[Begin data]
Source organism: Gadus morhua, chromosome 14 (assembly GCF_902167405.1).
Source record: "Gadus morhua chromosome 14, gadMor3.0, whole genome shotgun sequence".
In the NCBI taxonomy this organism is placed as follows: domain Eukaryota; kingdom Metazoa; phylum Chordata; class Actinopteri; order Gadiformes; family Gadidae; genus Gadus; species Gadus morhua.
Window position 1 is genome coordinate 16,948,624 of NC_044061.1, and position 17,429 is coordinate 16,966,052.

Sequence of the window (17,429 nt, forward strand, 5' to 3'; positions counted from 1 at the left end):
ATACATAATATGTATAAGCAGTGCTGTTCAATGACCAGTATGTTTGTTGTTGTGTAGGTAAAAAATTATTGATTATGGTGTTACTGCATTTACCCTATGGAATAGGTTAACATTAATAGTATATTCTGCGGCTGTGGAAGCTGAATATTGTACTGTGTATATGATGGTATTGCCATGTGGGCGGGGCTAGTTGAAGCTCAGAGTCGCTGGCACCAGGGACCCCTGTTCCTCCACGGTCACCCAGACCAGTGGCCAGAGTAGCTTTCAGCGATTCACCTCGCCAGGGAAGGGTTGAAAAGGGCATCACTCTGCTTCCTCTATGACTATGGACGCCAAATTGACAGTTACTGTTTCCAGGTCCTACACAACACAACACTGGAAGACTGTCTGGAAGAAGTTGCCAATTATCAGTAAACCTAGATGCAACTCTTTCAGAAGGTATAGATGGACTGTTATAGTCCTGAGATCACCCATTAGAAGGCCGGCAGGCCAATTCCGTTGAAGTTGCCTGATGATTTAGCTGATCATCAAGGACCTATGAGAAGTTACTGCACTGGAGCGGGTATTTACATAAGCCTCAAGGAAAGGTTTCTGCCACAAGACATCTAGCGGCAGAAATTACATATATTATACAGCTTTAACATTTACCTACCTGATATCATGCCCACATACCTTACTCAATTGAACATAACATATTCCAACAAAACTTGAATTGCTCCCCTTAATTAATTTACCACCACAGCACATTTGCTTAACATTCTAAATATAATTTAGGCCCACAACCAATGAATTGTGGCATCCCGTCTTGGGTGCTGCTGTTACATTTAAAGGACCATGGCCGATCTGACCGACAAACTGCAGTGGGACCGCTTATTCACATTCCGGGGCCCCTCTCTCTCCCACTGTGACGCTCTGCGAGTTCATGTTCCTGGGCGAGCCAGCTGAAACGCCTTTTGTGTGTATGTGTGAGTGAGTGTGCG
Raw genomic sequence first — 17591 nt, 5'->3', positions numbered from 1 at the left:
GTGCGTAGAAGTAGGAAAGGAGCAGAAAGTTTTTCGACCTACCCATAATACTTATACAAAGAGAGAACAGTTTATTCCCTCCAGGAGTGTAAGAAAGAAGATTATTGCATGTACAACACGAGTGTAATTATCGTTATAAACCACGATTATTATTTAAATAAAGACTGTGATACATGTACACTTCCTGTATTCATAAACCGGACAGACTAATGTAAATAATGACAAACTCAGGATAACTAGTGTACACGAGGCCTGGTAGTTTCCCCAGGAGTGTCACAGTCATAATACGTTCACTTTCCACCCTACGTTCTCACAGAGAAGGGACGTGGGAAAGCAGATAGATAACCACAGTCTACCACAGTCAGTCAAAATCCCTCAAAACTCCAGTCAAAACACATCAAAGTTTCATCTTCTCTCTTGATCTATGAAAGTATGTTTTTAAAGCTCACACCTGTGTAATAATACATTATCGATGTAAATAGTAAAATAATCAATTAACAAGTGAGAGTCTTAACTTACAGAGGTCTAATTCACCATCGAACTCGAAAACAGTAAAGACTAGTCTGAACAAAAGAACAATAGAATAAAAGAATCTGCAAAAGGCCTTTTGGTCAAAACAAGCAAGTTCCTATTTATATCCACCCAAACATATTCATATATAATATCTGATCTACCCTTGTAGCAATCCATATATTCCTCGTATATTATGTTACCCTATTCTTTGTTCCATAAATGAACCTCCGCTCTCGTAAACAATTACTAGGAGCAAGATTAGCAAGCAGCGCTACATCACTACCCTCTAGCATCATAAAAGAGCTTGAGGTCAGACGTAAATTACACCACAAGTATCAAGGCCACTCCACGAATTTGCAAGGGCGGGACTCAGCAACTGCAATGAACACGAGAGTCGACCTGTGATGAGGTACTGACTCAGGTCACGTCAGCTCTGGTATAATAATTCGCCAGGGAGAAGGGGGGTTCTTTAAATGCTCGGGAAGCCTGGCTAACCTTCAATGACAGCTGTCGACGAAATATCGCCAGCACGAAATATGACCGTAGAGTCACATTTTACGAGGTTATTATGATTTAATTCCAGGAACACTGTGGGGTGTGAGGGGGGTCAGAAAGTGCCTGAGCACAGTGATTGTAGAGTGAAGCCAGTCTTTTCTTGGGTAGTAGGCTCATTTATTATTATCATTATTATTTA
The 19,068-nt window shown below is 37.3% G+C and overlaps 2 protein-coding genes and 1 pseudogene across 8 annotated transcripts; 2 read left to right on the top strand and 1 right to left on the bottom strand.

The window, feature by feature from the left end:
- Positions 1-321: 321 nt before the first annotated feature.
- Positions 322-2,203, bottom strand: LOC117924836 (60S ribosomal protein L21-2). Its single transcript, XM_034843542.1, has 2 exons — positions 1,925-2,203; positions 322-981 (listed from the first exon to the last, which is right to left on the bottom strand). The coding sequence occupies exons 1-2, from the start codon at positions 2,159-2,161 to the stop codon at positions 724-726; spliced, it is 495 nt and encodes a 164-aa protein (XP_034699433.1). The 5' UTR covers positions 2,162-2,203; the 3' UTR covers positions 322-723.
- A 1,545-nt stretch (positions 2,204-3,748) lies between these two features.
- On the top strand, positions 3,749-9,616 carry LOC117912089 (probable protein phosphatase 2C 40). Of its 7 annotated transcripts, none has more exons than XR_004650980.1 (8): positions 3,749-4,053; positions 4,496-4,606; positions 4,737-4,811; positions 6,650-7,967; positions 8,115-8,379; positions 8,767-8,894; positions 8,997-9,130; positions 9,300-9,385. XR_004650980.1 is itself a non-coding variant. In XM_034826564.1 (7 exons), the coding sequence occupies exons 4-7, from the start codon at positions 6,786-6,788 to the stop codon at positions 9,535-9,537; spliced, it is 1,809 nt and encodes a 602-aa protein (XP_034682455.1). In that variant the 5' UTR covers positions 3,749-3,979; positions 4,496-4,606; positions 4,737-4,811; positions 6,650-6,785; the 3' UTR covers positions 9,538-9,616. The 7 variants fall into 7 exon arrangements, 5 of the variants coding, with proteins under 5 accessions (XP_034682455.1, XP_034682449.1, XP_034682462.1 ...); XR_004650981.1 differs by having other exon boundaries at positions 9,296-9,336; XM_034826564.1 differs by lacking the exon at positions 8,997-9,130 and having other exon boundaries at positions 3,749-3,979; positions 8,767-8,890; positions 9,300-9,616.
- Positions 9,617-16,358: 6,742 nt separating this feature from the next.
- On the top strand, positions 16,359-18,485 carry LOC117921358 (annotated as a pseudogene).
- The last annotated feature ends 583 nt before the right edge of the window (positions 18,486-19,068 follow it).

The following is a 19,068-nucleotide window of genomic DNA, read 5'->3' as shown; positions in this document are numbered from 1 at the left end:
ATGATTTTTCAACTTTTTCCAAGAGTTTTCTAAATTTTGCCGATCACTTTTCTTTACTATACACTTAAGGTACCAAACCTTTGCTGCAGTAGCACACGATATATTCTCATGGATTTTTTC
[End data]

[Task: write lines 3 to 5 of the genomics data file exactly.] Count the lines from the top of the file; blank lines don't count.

In the NCBI taxonomy this organism is placed as follows: domain Eukaryota; kingdom Metazoa; phylum Chordata; class Actinopteri; order Gadiformes; family Gadidae; genus Gadus; species Gadus morhua.
Window position 1 is genome coordinate 16,948,624 of NC_044061.1, and position 17,429 is coordinate 16,966,052.

Sequence of the window (17,429 nt, forward strand, 5' to 3'; positions counted from 1 at the left end):